A marked changed came as the project was successful in securing a small grant from the Higher Education Innovation Fund and ESRC Impact Acceleration Account through the University of Oxford’s COVID-19: Economic, Social, Cultural, & Environmental Impacts — Urgent Response Fund. The funds were used to engage a project assistant to spend some time on the project. It was decided that the area to focus on was communication and outreach. The new team member spent time on promoting the project in general but was also able to successfully engage with groups and communities that the original team would struggle to reach, such as various student communities. Through these activities, the collection grew in size and, possibly more importantly, now features a wider range of contributors. It is still a very small collection, but interesting to note is that of the 200-odd contributions, about half were submitted during the six weeks when the project had a dedicated project team members who not only had the time but also the skills and channels to successfully promote the project and encourage participation.
The Lockdown 2020 collection will be archived and preserved. It can also be freely explored online. Although small, it covers a range of material and browsing through it is a good way to be reminded of what things were like a year ago, when working from home was novel, streets were empty and we were unused to seeing people wearing face masks. Looking at the project today, one year on, it is not only the content of the collection that can be interesting. For someone interested in community collections, or other forms of crowdsourcing, it may also be useful to consider some of the lessons learned from this simple project. The first one may be that this project has shown that you can generate something interesting and worthwhile even with minimal effort and resources. Following on from that, we can only emphasise the difference communication effort and skill cam make to a project’s success. Even a small injection of effort can make a big difference. One important thing to remember is that you never know what will happen to your project and how it will be affected by the context in which it is perceived and created. With that in mind, we may conclude that maybe our biggest mistakes so far has been in the naming of the project. But who thought we’d still be here, in lockdown, long after the end of the year 2020?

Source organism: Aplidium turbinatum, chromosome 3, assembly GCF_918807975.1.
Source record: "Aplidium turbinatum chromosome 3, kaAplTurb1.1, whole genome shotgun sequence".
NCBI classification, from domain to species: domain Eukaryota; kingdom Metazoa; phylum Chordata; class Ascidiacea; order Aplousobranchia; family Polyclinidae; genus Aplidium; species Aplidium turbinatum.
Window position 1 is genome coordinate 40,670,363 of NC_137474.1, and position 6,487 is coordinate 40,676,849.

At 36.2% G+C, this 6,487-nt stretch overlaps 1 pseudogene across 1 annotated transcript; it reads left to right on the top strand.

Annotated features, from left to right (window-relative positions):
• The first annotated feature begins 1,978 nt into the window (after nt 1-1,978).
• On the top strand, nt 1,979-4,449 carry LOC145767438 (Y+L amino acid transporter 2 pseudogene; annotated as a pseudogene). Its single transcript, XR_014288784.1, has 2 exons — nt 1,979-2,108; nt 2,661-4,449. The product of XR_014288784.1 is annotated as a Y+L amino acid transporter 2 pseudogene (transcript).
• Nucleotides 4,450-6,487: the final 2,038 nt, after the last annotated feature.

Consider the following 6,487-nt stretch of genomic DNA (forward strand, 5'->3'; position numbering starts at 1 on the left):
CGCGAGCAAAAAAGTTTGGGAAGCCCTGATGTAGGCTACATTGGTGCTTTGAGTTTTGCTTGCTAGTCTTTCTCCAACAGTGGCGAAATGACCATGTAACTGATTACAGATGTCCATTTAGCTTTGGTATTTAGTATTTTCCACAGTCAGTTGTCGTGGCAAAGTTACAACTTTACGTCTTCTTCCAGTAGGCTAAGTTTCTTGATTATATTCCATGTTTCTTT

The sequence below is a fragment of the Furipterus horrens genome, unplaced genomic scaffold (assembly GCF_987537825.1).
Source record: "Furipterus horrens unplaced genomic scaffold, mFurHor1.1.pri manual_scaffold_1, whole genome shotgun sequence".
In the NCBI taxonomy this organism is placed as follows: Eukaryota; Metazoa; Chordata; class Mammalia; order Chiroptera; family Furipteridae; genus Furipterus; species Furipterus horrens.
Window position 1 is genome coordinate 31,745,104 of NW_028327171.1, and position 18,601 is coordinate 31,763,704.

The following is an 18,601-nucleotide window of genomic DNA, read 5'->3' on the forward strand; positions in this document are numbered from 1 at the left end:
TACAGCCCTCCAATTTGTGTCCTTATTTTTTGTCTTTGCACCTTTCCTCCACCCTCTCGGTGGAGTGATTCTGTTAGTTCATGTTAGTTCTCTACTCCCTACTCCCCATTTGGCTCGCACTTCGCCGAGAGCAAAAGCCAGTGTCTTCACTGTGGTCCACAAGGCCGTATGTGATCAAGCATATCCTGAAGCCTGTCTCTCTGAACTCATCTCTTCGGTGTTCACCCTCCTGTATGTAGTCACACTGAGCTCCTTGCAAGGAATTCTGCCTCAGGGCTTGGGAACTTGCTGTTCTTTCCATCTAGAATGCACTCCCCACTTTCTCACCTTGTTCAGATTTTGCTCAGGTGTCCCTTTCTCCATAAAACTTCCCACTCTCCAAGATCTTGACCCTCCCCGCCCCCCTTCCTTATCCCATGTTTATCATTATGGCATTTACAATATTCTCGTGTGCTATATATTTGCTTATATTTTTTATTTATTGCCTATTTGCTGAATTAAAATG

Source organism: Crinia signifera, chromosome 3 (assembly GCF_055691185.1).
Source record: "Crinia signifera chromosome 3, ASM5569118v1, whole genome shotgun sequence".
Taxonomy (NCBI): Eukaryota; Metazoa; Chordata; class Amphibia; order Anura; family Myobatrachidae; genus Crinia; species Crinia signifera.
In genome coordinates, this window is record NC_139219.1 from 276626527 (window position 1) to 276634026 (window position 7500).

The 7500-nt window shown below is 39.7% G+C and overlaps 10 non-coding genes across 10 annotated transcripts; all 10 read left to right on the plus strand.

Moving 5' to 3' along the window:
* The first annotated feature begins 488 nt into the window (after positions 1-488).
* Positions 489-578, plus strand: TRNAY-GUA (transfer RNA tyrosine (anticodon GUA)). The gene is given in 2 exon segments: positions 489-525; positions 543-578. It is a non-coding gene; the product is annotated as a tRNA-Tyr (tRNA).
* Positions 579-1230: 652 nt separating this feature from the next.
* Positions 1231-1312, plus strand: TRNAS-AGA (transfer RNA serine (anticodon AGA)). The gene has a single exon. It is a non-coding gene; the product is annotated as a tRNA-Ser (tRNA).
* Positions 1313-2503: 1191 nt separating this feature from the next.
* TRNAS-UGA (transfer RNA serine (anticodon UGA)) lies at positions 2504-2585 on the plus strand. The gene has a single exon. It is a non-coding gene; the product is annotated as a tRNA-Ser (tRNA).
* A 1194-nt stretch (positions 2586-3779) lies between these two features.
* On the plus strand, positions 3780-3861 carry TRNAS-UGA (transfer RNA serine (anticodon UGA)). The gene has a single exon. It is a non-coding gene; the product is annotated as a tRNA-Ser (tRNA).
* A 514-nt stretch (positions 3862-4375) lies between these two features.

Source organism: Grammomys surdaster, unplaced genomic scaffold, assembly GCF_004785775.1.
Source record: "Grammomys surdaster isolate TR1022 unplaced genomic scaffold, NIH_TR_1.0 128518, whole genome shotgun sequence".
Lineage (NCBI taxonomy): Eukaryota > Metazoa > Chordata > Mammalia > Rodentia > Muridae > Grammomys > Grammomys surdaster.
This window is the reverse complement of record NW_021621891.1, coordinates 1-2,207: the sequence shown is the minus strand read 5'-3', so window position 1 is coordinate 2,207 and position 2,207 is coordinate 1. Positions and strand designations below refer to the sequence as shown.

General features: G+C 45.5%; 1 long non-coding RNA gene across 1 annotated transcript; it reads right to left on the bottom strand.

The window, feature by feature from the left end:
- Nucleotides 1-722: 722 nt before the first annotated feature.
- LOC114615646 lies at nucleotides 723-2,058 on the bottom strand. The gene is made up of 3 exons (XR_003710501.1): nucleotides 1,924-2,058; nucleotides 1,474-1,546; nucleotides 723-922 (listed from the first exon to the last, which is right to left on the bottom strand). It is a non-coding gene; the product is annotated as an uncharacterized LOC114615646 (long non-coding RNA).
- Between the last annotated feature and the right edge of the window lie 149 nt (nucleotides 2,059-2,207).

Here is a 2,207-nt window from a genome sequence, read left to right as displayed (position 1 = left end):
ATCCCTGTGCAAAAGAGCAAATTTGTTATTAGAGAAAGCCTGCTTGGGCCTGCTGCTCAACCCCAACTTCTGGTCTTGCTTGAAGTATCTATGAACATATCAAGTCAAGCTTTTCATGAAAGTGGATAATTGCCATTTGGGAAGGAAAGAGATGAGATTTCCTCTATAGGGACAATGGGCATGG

The collection is still open for new contributions from members of the University, and anyone can explore the current collection at http://lwf.it.ox.ac.uk/s/lockdown/. As you visit the site, you may notice that it is now called ‘Lockdown 2020 and beyond’. Lesson learned.